When it comes to memories of sexual abuse, or even of the wrong choices I made in my teen years, they are all but history, in the sense of replaying in my mind. Whether through guilt, through shame, or through regret, or even through nightmares, it seldom happens now.
The emotional flashbacks of the trauma of sexual abuse are even more rare, and, when they do happen, they no longer have the power over me that they once held. They are brief, recognizable and ‘manageable’. Because I am able to identify my feelings, I am no longer victimized by the memories.
The memories of violence are still more powerful. There are times, if I have been with my family, and witnessed an ‘episode’, no matter how small, that I have a ‘recovery period’, during which I feel more depressed and melancholy. A time where the past lurks, just below the surface, as if waiting to reach up and strangle me, in a vulnerable moment, and squeeze the life out of me.
What I want to share in this post, is some practical ways to overcome the oppressive memories, the voices, and the trauma. It is a process I continue to go through with the violence of my childhood, so I’m preaching to the choir here. In many ways I draw from my experience of overcoming the trauma of sexual abuse, to overcome the violence.
Some of what I suggest is counter intuitive, and requires deliberate action that is in direct conflict with what we feel. When Paul says we are to ‘take captive every thought to the obedience of Christ’, these actions are what have worked, and continue to work, for me…. when I do them. (Admittedly, there are times I surrender to the darkness, and I’m too stubborn to take my own advice.)
The first life-changing bit of advice I have to offer, I learned from an evangelist at Countryside Mennonite Fellowship. When an attack comes, praise God. It takes the power away from the enemy’s intent, when he brings an accusation, a traumatic memory, or any guilt trip.
The reason that praise disempowers the enemy is found in Psalm 22:3. It tells us here that God dwells in the praises of His people. Different versions use different words, such as, enthroned, or inhabits, but they all mean pretty much the same thing. My favourite, when I think below the surface, is ‘enthroned’. God is lifted up. He is glorified. He is given authority through praise.
Now let’s go back to the dark memories, the trauma, and the accusations and guilt. If the enemy’s attacks inspire us to praise God, it accomplishes everything he hates. It takes away his power. How long will he hang around and torment us, just to hear us praise Jesus? Just to watch us give God the glory for victory? Not that long.
The other part of that is that God doesn’t share space. He does not cohabitate with the enemy. Pure evil cannot stand in the presence of pure good, pure truth, and pure holiness. One has to go, and as long as God is enthroned, or ‘given power’, He won’t be the one ‘out’. He never leaves, never forsakes us. We choose to whom we give the power, the ‘voice’ in our lives.
That praise, in the middle of trauma, can be something as simple as our tears, turned heavenward, in a cry for help, for redemption. It can be a very broken praise, that comes in the form of sharing our deepest pain and fear with God. It can be a prayer. Or a song. Maybe a whisper that says, “I’m confused. I don’t understand. I’m hurting. I feel I cannot make it…. But I know that You are my God, and I love you. Where I don’t know how to trust you, teach me to know you as my Papa. Where I struggle with unbelief, help me believe.”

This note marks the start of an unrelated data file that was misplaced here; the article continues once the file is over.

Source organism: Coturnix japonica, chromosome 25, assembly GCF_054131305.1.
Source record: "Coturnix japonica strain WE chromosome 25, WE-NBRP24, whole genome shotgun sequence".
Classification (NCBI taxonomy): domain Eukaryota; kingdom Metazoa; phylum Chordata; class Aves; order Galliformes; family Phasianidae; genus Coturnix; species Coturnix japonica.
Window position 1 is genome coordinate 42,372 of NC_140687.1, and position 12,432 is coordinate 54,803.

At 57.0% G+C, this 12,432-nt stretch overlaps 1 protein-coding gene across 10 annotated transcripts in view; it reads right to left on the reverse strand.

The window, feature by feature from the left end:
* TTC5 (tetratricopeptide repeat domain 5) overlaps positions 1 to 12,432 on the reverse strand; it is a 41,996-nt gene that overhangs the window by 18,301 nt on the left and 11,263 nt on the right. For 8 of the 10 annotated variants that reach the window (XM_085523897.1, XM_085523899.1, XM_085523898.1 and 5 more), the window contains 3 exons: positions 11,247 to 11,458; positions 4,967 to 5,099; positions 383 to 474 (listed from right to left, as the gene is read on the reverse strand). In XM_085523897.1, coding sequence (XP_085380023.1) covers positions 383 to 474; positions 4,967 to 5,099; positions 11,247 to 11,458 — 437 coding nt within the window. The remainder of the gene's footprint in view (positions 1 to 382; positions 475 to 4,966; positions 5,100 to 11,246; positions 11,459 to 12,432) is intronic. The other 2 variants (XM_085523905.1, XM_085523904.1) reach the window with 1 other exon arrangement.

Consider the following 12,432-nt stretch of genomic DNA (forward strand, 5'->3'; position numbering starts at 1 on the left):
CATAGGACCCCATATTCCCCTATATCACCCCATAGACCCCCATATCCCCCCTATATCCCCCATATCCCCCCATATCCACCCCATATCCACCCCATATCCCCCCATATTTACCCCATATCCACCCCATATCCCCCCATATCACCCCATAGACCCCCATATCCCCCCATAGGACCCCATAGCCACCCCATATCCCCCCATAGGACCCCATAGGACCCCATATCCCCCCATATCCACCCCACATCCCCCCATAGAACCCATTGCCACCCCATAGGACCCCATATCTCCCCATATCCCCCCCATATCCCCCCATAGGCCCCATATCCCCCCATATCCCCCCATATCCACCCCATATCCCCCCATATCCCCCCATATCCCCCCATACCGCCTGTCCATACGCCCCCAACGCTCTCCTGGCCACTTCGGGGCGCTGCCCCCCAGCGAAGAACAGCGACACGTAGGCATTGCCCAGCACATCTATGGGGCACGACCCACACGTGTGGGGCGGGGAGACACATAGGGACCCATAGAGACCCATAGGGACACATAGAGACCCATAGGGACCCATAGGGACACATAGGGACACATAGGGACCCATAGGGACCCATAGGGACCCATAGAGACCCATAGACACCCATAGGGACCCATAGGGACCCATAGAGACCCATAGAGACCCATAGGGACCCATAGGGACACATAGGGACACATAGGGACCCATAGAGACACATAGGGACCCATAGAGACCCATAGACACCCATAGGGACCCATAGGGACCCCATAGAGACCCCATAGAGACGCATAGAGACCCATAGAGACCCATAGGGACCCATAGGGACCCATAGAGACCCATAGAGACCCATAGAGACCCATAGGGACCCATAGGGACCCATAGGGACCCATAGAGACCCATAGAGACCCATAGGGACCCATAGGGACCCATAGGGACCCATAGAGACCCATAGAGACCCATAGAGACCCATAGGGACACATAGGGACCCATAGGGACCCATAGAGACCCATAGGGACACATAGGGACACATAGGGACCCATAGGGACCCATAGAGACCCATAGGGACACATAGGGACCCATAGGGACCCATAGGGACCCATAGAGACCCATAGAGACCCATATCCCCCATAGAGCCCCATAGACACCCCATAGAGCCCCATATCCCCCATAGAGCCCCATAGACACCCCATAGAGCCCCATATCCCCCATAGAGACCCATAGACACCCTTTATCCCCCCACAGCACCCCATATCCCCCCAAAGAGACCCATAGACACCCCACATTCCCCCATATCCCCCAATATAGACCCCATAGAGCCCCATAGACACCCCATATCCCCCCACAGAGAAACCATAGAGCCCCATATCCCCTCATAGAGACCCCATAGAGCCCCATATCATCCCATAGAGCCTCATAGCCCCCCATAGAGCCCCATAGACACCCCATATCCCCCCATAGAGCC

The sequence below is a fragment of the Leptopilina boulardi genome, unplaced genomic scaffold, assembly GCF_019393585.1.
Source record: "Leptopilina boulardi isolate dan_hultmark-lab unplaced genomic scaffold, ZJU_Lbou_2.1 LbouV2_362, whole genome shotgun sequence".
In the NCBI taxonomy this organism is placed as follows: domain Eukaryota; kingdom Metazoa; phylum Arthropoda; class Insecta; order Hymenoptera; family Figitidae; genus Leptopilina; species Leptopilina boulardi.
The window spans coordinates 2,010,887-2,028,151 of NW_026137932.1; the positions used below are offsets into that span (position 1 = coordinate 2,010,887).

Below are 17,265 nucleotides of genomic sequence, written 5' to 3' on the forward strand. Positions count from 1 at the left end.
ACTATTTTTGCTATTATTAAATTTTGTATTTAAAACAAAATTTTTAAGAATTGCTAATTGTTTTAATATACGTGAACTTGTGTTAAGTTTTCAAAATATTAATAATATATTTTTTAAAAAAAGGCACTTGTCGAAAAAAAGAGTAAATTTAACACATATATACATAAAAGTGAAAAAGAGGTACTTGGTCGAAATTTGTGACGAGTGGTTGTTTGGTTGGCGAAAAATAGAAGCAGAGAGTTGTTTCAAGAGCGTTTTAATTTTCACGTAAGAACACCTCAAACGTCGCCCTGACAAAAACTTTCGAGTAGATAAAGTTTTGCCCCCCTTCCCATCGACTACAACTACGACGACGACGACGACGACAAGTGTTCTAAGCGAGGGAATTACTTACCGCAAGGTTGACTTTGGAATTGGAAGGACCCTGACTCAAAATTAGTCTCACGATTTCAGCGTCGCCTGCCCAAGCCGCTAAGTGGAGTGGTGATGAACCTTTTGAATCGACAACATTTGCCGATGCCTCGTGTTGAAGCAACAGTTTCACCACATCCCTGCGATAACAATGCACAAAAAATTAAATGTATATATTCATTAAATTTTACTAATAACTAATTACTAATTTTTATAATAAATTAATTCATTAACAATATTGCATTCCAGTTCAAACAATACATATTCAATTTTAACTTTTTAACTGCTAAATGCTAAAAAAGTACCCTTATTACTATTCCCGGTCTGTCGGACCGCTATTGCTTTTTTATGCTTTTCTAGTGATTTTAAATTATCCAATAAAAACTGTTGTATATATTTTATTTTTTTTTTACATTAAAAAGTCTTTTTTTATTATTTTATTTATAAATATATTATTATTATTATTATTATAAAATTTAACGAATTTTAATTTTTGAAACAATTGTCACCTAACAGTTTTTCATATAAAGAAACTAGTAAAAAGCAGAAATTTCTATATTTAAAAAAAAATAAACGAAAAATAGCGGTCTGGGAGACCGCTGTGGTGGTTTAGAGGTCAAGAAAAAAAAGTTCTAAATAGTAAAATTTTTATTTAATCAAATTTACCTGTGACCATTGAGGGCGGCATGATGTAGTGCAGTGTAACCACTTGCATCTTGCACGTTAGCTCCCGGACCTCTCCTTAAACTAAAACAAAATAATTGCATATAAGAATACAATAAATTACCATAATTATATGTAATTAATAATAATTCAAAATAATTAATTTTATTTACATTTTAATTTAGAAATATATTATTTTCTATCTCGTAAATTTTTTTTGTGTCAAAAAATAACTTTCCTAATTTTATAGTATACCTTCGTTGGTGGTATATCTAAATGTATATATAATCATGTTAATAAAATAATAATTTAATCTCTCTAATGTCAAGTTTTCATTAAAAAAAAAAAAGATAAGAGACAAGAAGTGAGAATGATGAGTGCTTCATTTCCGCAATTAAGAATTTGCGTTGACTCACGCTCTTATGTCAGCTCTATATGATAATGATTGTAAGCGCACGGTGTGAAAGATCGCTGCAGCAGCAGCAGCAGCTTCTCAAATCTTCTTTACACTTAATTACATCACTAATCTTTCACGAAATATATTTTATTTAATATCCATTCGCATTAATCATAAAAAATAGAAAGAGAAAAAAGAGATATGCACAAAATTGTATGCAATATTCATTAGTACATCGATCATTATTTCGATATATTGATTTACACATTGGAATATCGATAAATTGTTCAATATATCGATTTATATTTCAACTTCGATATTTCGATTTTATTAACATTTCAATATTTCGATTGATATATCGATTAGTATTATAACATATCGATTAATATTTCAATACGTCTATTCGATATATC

In the very act of crying out to God, in fear, in anxiety, in doubt, we worship Him. We say, “I trust You”, when we give God our emotions, all tangled.
The second life-changing bit of advice is: Declare truth over the lies. If the enemy tells you that you are worthless, tell him, “God died to save me. God. The Creator of the universe. The Highest Being. He died for me. He saw value in me. I have worth.”
If you hear voices in your head telling you that you will never make it, your life is worthless, or you’ll not amount to anything. Don’t take it lying down. Remind the enemy that God has a good plan for your life. That the very thing he keeps tossing at you, God will use to launch you into your purpose. Praise God, and don’t surrender.
Whatever darkness comes your way, worship God, and give Him praise for the redemption that is yet to come. If you find it impossible to see the redemption, praise God. Let faith be your certainty. Redemption that you see and feel, requires no faith at all. What we cannot see, you can accept as reality, because God is good. And if in that place of uncertainty, you choose to praise God, the enemy loses power.
Little by little, the truth sinks in, and we stop believing the lies. The darkness loses its power, and the past loses its grip. Little be little, the freedom Jesus offers us instantly, becomes our experiential reality.
We remain victims only as long as we give the past power. Working through the trauma takes time, but while we work through it we don’t have to remain victims. We have been given the right to be free, as the children of God.
The old reels just keep on playing… until that moment when they lose the source of power. When you find the source of power, and you invite Jesus to unplug it, they stop, one by one.
© Trudy Metzger
Return to first post in Sexual Abuse Series
First Post in Spiritual Abuse Series